Under the able direction of first-timer Gauri Shinde, who also comes across as a straight forward and no-attitude person, Sridevi’s acting abilities radiates even more brightly.
By Meena Yeggina
Movie Review: English Vinglish;
Cast: Sridevi, Priya Anand, Mehdi Nebbou, Adil Hussain, Sujata Kumar, Cory Hibbs;
Direction: Gauri Shinde;
Music: Amit Trivedi
A splendid comeback for Sridevi! Unlike other co-stars who chose either glamorous (Madhuri, Karishma), or dark (Manisha Koirala, Juhi Chawla) roles, Sridevi chose to relaunch herself with an unassuming, sweet, non-english speaking yet intelligent and selfsufficient home maker. Under the able direction of first-timer Gauri Shinde, who also comes across as a straight forward and no-attitude person, Sridevi’s acting abilities radiates even more brightly. It’s common knowledge that Sridevi is a natural actress. Her glamour sometimes outshined her acting abilities in films such as Himatwala and others such but in Sadma she easily stood her might with Kamal Hasan, even outshining him sometimes.
Almost anyone can identify with this movie and not just a non-english speaking home maker. Very delicately, and more difficult, humorously, Shinde brings forth a strong message: language, education, geography or religion need not be a measuring tool for intelligence.
My husband often makes fun of me and my non-science based education. I have done masters in Journalism not in engineering. It’s not serious criticism but yet it hurts. The message is clear: Science based person is smarte than Arts based person.
I haven’t seen a movie so intelligently and so originally weaved. Shinde’s message is not that knowing English will liberate you. In fact it’s just the opposite. The knowledge of English need not be a measuring rod for intelligence. It’s only in India that English is given such high visibility and respect. Many countries just ignore it. Like recently I went to Germany and if you speak English there they will just ignore you. Knowing a language is simply superb. But looking down upon your own language only happens in India and among Indians. This is not just English Vs Hindi but also Hindi Vs regional languages. Hindi-speaking people almost always look down upon other languages in India.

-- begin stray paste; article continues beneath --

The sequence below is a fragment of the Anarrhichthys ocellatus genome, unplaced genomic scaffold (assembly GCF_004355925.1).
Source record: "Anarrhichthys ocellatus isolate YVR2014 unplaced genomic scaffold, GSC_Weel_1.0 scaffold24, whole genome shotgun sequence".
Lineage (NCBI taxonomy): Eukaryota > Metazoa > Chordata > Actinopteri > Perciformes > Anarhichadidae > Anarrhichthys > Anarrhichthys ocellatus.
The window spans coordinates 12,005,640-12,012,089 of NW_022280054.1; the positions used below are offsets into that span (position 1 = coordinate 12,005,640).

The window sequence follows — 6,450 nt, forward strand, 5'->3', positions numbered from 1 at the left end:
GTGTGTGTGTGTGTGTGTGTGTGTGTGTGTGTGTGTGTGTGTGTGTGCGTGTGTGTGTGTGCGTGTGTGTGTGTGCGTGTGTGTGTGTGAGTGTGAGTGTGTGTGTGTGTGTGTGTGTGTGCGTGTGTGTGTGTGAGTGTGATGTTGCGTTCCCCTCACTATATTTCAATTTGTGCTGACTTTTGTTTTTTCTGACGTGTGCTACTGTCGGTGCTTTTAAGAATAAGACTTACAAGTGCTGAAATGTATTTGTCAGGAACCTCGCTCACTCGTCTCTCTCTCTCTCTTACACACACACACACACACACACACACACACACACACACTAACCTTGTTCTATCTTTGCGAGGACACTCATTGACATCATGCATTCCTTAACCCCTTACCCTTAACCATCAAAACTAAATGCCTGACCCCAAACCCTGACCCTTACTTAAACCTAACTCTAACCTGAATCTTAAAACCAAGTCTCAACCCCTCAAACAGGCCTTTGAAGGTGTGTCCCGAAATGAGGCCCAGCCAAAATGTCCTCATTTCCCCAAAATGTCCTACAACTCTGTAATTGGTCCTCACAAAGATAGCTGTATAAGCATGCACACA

Many a times this message comesacross in Sridevi’s innocent questions. At one point she asks her teasing husband, (Adil Hussain) “Why, serious topics can be discussed only in English?”
At another instance, director very craftily brings in the word judgemental. Sridevi asks her neice after watching a movie, “Does judgemental mean a mental judge? For which the neice explains that a judgemental person is one that comes to conclusion without proper evidence.
English Vinglish is a movie about a 30 plus homemaker who is from a Hindi medium school/college. Her husband and kids are always affectionately making fum of her English and hardly ever take her seriously. Her daughter is also ashamed of her, trying to avoid her visits to school and prefers her dad. Her son is her only solace, who is still young to be “judgemental,” and is still giving her a lot of respect and attention.
She gets a chance to visit the land of dreams, USA, to attend her niece’s wedding. She travels alone to the country and a couple of rude experiences in the US makes her determined to learn the language. She enrols herself in an English speaking crash course where she meets several other people like her. This group might look stereotypical but in reality any English-learning course in the US looks like it only because they are all there to learn the language. Shinde’s selection of these actors is splendid. They all acted as if they are born for these roles. I especially loved the Pakistani and ofcourse the handsome French dish, Mehdi Nebou. My 15-yearold daughter hated the fact that Sridevi wouldn’t fall into his arms immediately. A small fault that I found is the rudeness Sridevi comes across from a coffee shop waitress. I doubt if in reality anyone could be that rude to a client when it is so obvious that the client cannot speak English. But maybe New York is different.
None of the scenes are “inspired’ or are copied. The final speech Sridevi gives is extremely endearing: simple yet very intelligent. A speech to die for if you listen carefully. Again, not preachy at all. Sridevi is extremely expressive and her eyes speak volumes. Excellent music. An original narration with sensitive, funny, non-preachy and extremely entertaining theme and without any belly buttons, item numbers and flying cars and bodies. And an added bonus: My daughter after the end of the movie hugged me with tears in her eyes, “I am sorry I am so mean to you sometimes, amma, I will never make fun of you, or be mean to you, ever, I promise.” I know the declaration is temporary and hastily promised but hey what more do you want from a film?